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Perhaps you could issolate down to the one | 158 comments | Create New Account
Comments belong to whoever posts them. Please notify us of inappropriate comments.
Perhaps you could issolate down to the one
Authored by: Anonymous on Friday, July 13 2012 @ 06:02 PM EDT

You know... the one that does the equivalent of patenting the process:

    to send a book through a printer
I identify that process as just an example. It could be anything. A menu, a resume, an office memo... whatever.

Just as an example, the first one is 8009308:

A system and method is provided for ganging print orders to be printed on a press based on a set of print attributes, wherein associated digital files of the print orders are ganged together in one file location to generate a gang ticket in a database for the ganged print order, and displaying the gang ticket.
As you can see... it's much more then just the process of "printing a letter". It's a process - at the very least - of grouping multiple things in a particular location and producing results to the handling of that "gang".

Since my original example spoke directly to the process of:

    enter 1 + 1 = into a calculator to get the result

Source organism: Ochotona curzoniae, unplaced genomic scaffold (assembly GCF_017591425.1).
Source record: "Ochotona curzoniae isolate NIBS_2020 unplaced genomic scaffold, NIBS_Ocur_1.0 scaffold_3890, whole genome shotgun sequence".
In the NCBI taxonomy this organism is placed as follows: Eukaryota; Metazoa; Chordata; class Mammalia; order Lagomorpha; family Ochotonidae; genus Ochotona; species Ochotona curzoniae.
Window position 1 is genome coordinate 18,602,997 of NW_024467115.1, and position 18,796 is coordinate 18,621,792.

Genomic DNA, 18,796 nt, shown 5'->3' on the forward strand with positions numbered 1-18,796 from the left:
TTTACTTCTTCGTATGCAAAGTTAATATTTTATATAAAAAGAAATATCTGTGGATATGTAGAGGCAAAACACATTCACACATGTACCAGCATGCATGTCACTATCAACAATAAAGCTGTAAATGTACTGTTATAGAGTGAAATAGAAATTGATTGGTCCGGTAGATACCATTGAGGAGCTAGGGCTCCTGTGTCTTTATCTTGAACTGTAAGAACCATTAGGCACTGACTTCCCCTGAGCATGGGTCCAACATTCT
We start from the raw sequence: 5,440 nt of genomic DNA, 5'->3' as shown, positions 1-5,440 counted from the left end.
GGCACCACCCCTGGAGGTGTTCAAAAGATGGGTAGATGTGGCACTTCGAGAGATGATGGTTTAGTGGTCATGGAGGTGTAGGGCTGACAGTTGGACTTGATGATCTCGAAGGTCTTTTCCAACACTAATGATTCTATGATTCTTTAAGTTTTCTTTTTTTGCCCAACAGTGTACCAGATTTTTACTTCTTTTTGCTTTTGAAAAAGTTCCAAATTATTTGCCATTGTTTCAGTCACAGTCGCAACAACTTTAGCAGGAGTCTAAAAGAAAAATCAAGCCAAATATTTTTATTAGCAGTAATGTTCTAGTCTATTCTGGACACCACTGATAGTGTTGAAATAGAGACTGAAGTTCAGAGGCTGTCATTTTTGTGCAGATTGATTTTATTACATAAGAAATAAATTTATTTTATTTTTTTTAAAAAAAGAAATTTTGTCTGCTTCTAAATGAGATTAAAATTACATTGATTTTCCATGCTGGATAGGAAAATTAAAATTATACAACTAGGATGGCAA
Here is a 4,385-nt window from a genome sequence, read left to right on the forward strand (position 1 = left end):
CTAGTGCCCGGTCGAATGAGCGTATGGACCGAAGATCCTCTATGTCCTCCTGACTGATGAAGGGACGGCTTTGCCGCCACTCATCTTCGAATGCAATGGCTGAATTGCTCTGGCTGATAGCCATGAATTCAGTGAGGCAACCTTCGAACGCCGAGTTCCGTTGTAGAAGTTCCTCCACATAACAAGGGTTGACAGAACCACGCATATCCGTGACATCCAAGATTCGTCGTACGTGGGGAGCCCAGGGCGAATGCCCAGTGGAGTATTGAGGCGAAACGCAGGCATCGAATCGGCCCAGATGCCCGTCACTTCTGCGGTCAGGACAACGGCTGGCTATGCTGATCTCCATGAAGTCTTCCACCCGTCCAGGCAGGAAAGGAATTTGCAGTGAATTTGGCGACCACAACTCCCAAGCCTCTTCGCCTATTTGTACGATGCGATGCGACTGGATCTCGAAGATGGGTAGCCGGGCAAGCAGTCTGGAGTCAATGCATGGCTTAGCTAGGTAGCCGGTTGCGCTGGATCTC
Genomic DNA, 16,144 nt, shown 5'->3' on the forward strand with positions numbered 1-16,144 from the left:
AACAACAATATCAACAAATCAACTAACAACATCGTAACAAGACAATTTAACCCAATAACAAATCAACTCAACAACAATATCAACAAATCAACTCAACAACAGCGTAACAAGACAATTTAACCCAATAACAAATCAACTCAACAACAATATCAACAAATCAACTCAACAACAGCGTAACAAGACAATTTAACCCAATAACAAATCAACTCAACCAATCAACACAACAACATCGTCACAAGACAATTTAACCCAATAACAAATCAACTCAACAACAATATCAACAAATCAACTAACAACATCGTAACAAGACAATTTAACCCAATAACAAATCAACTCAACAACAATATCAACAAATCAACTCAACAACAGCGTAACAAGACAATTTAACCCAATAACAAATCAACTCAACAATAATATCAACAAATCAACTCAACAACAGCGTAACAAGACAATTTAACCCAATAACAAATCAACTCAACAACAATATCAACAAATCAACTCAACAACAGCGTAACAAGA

your example patent must be just as basic. Something like:
    Send document to print to receive a hard copy of the document
Please keep in mind: It's not the printer that my example speaks to. I offer zero dispute that the printer - when it was invented - could be considered as a patentable invention. The focus is on the simple process of printing a document.

So yes, I have no doubt there are some 70,000 patents that involve printing. How many of them should have been granted is a different question. The specific question was "printer doing something". To be fair, I wasn't as explicitly detailed as I could have been. "something" is pretty widely interpreted. But then I did have the context of:

    the process of "enter 1 + 1 = " into a calculator to get a result
and the context of:
    applying a patent on that printing you did
So I think it's reasonable to conclude you knew what I was asking for.

So... please identify a single patent that has been granted for:

    the process of "using a printer to print a recipe and get a hardcopy"

RAS

[ Reply to This | Parent | # ]

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